Helikaon is himself an interesting character.  Following a difficult childhood with an abusive father, he was essentially raised to manhood by the legendary king and storyteller, Odysseus (probably my favourite character in the series).  By the time the story begins, Helikaon is a highly successful sea merchant, as well as a ferocious warrior.  He is already despised by the Mykene (Agamemnon's folk) for previous actions against them, and now he has a king’s bounty on his head.

“We make choices everyday, some of them good, some of them bad.  And if we are strong enough - we live with the consequences.” Helikaon - David Gemmell, Lord of the Silver Bow

While a reluctant warrior, Helikaon has no qualms about delivering the same level of cruelty against his enemies as they do against theirs.  This results in an interesting juxtaposition, where the reader sees Helikaon both as a great hero and an evil villain depending on whose perspective they're reading.

Andromache, meanwhile, has her world turned upside down when she is summoned from her life as a priestess on Thera to marry the legendary Trojan prince, Hector.  Free spirited and head strong, she hates the idea of being told what to do, especially after being forced to leave her lover behind.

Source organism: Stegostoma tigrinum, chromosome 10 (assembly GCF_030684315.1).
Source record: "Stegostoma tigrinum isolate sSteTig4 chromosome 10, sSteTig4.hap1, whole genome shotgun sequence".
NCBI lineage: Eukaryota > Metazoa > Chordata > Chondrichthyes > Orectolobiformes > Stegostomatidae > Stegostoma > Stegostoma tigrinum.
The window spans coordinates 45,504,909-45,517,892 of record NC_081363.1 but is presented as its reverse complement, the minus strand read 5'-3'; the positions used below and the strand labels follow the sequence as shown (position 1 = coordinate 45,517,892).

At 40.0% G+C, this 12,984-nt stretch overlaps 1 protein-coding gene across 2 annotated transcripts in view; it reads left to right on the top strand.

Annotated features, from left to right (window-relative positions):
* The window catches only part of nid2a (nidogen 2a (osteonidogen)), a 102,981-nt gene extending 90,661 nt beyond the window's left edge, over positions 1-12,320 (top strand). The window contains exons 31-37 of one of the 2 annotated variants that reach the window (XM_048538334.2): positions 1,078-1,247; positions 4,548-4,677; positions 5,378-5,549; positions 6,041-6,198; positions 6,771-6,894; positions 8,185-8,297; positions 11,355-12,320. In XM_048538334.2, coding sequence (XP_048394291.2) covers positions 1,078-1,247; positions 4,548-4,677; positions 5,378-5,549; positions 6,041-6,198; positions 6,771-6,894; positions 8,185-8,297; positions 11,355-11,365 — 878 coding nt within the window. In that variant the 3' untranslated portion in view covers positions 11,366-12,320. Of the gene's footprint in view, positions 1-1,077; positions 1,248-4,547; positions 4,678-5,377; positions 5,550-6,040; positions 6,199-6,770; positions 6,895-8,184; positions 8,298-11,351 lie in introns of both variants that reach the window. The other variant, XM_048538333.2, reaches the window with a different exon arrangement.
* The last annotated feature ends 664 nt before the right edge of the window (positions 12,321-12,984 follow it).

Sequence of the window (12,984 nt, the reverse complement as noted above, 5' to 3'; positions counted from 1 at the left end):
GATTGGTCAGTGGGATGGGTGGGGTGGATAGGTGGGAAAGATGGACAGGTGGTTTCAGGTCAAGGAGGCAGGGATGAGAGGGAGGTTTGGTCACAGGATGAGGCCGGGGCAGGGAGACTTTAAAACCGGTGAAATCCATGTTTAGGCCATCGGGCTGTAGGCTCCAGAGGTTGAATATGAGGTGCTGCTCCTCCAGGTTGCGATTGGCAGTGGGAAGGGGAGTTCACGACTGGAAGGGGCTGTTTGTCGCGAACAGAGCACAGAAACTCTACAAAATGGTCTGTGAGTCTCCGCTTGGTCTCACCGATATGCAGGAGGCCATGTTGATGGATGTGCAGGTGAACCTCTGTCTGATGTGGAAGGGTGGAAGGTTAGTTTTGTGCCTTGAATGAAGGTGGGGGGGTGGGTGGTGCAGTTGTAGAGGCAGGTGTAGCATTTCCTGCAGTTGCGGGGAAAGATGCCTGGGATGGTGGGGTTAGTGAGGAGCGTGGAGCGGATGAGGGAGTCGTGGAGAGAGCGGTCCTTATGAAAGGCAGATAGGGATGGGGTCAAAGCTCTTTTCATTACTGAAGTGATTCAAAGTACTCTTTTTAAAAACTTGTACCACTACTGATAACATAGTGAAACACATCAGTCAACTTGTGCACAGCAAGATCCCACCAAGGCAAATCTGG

“My happiness is not in the gift of others.  I will be happy, or I will not be happy.  No man will supply it, or deprive me of it.”  Andromache - David Gemmell, Lord of the Silver Bow

On the road to Troy, Andromache receives a prophecy of her own, which tells of three great loves in her life.  Shortly after, she bumps into Helikaon, and it isn't long before their relationship becomes something more than a passing acquaintance.

While I'm not a massive fan of romance in my fantasy, there's always a place for love, especially when it comes with as many obstacles - political or otherwise - as those set against Helikaon and Andromache.  Add to that the conniving, lecherous old man that is King Priam of Troy, Andromache's future father-in-law and Helikaon’s father’s cousin, and it all makes for an engaging read.  Priam is one of those larger-than-life characters you'd expect from the king of a golden city, and the scenes where he makes an appearance are a joy to read.

The last of the three central characters is the legendary Mykene warrior, Argurios.  He's the quiet, stoic type driven largely by honour and loyalty, something of a rare commodity amongst his own people.  Argurios really gets moving in the story when, witnessing an attack on Helikaon, whom he is travelling with (hostilities between Mykene and Troy are only bubbling beneath the surface at this point), he finds himself duty bound to defend an enemy of his people.